As said before it is of vital importance that the density of the weighted control group f ^{*} _{XT=0} mirrors the density f _{XT=1}. For evaluation of balance in our illustrative example we will calculate the standardized mean differences, variance ratios, skewness ratios for each covariate and presented them as boxplots over all covariates employed to estimate the propensity score (comp. [[4] p. 244 Fig 2 and [27] p. 395 [Fig. 2]). Ideally, these boxplots are a simple line at 0 for differences or 1 for ratios. This method provides an intuitive way to compare a huge amount of different numbers; the existence of outliers, indicating bad balance, can be quickly identified. We want to underpin that even the evaluation of the first 3 moments is not sufficient since imbalances can exist anywhere within a distribution, and distributional equivalence is a key feature within the framework of potential outcomes [36]. Auxiliary, distributional equivalence will be checked by means of weighted QQ plots[37]. Since balance is not a problem of inference but rather a problem of the sample only, statistical testing is not warranted [17] [38] [39]. It is shown that, for instance,tstatistic decreases if only more and more control units are dropped which falsely suggests a better balance (comp. [30]] p. 496 [Fig. 1]).
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The parametric mixture model (Difference in Difference)
In the 2^{nd} step, we will estimate the causal model of interest (see [40] : 402 pp) using the data from pre and postperiod of our illustrative example. Thereby, either the pruned samples or the weights derived from the 1^{st} step are applied to the causal model. Given a twoperiod setting where t = 0 before the treatment and t = 1 after the treatment implementation, letting and be the respective outcomes for treatment and control units in time t, the DD (Difference in Difference) method will estimate the average treatment impact (using differences as counterfactual):
T_{1} =1 and T_{1}=0 denotes the treatment at t=1 and T_{1}=0 denotes no treatment at t=1 ([9] p.72 eq. 5.1) If can be employed as counter factual for this can be written as a mixture regression:
The interaction coefficient β is the difference in change between intervention and control group. It represents the DD. ρ and γ pick up the difference between treatment and control at baseline and change over time for the control group respectively. Conditional expectations of differences between measurement occasions for each group can be written as ([9] p. 73 eq. 5.3a & 5.3b):
Subtracting the second equation from the first yields exactly DD. DD (the interaction parameter β) is an unbiased estimator only if the potential source of selection bias is additive and time invariant and ε_{it} is uncorrelated with t, T_{i1} and T_{i1t}. The latter is called the parallel trend assumption. It means that, given the “treatment” group would have received no treatment, change between measurement occasions will be the same as in the control group. Comparing the change for the treatment group only will result in DD+γ; estimation of the difference between the 2 groups after treatment only will yield DD+ρ. Therefore, both parameters – γ and ρ – must be part of the model.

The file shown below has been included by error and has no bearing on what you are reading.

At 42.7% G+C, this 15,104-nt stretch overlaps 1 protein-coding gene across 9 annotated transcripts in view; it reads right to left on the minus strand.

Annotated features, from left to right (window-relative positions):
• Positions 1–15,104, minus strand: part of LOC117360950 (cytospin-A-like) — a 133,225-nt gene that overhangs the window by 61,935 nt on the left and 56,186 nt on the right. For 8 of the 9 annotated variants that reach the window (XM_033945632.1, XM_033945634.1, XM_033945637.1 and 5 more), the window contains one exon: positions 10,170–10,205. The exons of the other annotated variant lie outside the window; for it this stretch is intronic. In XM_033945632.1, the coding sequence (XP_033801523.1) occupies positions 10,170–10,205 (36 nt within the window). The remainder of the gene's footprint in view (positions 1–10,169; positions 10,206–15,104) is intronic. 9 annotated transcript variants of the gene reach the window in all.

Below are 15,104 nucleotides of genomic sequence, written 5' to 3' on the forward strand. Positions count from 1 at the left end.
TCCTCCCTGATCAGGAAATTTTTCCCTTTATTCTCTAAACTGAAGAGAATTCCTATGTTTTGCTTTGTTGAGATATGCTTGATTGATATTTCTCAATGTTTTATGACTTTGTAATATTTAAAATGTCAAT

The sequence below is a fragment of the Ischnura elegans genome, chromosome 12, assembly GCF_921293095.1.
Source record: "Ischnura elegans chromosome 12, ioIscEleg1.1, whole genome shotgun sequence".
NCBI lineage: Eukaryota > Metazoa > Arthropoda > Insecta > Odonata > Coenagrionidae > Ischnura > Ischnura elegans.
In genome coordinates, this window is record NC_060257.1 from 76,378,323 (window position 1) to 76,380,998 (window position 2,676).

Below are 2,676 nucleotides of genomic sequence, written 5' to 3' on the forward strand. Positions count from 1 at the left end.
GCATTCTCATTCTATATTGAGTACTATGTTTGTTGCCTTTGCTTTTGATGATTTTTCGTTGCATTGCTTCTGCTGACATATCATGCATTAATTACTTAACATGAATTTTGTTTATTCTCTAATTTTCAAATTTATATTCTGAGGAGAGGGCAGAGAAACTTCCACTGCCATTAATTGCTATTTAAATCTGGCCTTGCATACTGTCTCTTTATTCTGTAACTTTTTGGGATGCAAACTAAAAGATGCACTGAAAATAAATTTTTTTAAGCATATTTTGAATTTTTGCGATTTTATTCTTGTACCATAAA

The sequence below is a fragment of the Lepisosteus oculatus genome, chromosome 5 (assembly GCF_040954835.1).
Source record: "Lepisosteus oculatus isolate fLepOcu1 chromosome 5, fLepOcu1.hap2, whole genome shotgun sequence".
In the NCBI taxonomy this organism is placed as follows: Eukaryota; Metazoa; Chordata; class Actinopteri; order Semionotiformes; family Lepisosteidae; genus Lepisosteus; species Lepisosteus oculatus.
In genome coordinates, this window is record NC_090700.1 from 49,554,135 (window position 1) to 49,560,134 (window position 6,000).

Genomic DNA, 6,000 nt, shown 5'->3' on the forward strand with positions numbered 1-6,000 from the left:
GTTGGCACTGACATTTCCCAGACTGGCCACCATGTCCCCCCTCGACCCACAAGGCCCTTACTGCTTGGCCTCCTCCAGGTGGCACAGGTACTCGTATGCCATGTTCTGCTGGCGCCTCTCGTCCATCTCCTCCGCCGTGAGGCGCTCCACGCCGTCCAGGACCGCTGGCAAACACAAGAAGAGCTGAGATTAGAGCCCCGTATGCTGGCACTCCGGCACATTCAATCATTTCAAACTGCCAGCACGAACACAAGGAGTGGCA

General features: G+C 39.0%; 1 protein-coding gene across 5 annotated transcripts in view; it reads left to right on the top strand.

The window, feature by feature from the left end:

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Software
On our illustrative example, data management, data analyses and graphical displays were conducted using STATA 15 [41]. The entropy balancing was estimated by ebalance [42] for STATA. Nearest neighbor matching was done using MatchIt [43] for R [44].Covariate balance was estimated by covbal [45], different forms of weights and their balancing performance by means of pbalchk and propwt for STATA developed by Mark Lunt downloaded at http://personalpages.manchester.ac.uk/staff/mark.lunt. The weighted QQplots were generated by qqplot3 for STATA [37].
#
#
Application
Data
We used data from a prospective controlled interventionstudy with two measurement occasions. Data contain 35 857 chronically ill insurants with diabetes, congestive heart failure, arteriosclerosis, coronary heart disease or hypertension of one German sickness fund. Insurants were randomized into two groups: the intervention group (IG, N=18 019) was offered an individual telephone coaching to improve health behavior and slow down disease progression while the control group (CG, N=17 838) received treatment as usual. For reasons of data protection, randomization took place before the insurants’ consent to participate was obtained. Finally, only 4 430 of originally 18 019 insurants randomized to the IG consented to participate. The estimation of treatment effects therefore relies on the performance of methods used in observational studies as outlined above. Treatment effects were analyzed in terms of costs from the perspective of the sickness fund, distinguishing the categories outpatient costs, medication costs, and total costs.
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Matching, weighting and entropy balancing
All further analyses are based on the data available for the control group and those who actually participated (Control group=17 838 Intervention group=4 430). In the first step we estimated the logit model with 87 predictors which turned out to fit the data fairly well (chi^{2}=22 367 df=22 180 p=0.19). Since the set of predictors have no missings the whole set keeps available to estimate the predicted probabilities. The model comprises gender, age, occupational status, disease management program, status of health insurance, level of care, Federal state of residence, baseline values of health care services and costs as well as the 31 constituents of the Elixhauser comorbidity index [46] (for details see Appendices AE, Online). Linear logits were used for matching. From the predicted probabilities the IPTweights for the ATT were computed. We do not present the parameters of the logit model, since they are of minor interest. All analyses were restricted to estimate the ATT in order to provide a sound comparison with the ATT obtained from entropy balancing. As examples for matching we present results for nearest neighbor 1:1 matching without and 1:4 with replacement, the latter is considered to elicit lowest bias [32]. For both models the linear logit with a caliper of 0.1 standard deviations was used. Discarding observations outside the common support was allowed for both groups. [Table 2] shows how the two matching algorithms result in different subsamples for which the smaller one (1:1 matching) is not a strict subset of the other (1:4 matching). For both approaches 70 observations from the control group and only 1 observation from the treatment group had to be discarded.